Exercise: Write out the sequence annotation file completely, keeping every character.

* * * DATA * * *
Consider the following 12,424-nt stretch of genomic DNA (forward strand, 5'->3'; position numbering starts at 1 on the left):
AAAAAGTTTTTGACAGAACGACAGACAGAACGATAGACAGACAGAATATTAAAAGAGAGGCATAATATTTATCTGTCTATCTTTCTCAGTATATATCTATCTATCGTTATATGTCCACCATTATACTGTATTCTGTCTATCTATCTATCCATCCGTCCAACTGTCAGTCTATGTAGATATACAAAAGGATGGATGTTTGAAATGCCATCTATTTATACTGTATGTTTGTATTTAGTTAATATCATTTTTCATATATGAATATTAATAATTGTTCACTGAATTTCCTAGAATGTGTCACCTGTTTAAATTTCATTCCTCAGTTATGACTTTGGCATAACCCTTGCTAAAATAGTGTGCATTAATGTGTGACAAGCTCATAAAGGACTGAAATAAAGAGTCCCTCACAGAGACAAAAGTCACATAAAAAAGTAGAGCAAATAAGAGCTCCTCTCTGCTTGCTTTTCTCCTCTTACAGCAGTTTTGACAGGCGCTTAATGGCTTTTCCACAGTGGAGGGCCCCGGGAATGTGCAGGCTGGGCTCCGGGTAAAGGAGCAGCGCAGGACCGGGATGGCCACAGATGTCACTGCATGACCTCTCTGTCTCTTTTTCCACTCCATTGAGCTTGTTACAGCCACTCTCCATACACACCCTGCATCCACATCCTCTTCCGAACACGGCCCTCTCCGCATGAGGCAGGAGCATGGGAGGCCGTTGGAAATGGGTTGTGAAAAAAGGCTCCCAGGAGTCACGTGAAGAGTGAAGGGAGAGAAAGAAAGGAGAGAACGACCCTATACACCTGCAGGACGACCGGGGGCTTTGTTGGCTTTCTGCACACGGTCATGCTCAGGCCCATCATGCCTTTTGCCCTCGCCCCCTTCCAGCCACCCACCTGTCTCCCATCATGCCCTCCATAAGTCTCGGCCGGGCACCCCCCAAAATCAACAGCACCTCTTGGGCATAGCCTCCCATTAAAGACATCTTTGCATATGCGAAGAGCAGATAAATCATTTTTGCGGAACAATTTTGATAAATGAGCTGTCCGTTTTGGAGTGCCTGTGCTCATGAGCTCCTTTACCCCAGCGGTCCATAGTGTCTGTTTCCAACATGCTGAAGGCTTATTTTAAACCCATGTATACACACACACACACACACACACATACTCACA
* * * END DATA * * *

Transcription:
Consider the following 12,424-nt stretch of genomic DNA (forward strand, 5'->3'; position numbering starts at 1 on the left):
AAAAAGTTTTTGACAGAACGACAGACAGAACGATAGACAGACAGAATATTAAAAGAGAGGCATAATATTTATCTGTCTATCTTTCTCAGTATATATCTATCTATCGTTATATGTCCACCATTATACTGTATTCTGTCTATCTATCTATCCATCCGTCCAACTGTCAGTCTATGTAGATATACAAAAGGATGGATGTTTGAAATGCCATCTATTTATACTGTATGTTTGTATTTAGTTAATATCATTTTTCATATATGAATATTAATAATTGTTCACTGAATTTCCTAGAATGTGTCACCTGTTTAAATTTCATTCCTCAGTTATGACTTTGGCATAACCCTTGCTAAAATAGTGTGCATTAATGTGTGACAAGCTCATAAAGGACTGAAATAAAGAGTCCCTCACAGAGACAAAAGTCACATAAAAAAGTAGAGCAAATAAGAGCTCCTCTCTGCTTGCTTTTCTCCTCTTACAGCAGTTTTGACAGGCGCTTAATGGCTTTTCCACAGTGGAGGGCCCCGGGAATGTGCAGGCTGGGCTCCGGGTAAAGGAGCAGCGCAGGACCGGGATGGCCACAGATGTCACTGCATGACCTCTCTGTCTCTTTTTCCACTCCATTGAGCTTGTTACAGCCACTCTCCATACACACCCTGCATCCACATCCTCTTCCGAACACGGCCCTCTCCGCATGAGGCAGGAGCATGGGAGGCCGTTGGAAATGGGTTGTGAAAAAAGGCTCCCAGGAGTCACGTGAAGAGTGAAGGGAGAGAAAGAAAGGAGAGAACGACCCTATACACCTGCAGGACGACCGGGGGCTTTGTTGGCTTTCTGCACACGGTCATGCTCAGGCCCATCATGCCTTTTGCCCTCGCCCCCTTCCAGCCACCCACCTGTCTCCCATCATGCCCTCCATAAGTCTCGGCCGGGCACCCCCCAAAATCAACAGCACCTCTTGGGCATAGCCTCCCATTAAAGACATCTTTGCATATGCGAAGAGCAGATAAATCATTTTTGCGGAACAATTTTGATAAATGAGCTGTCCGTTTTGGAGTGCCTGTGCTCATGAGCTCCTTTACCCCAGCGGTCCATAGTGTCTGTTTCCAACATGCTGAAGGCTTATTTTAAACCCATGTATACACACACACACACACACACACATACTCACA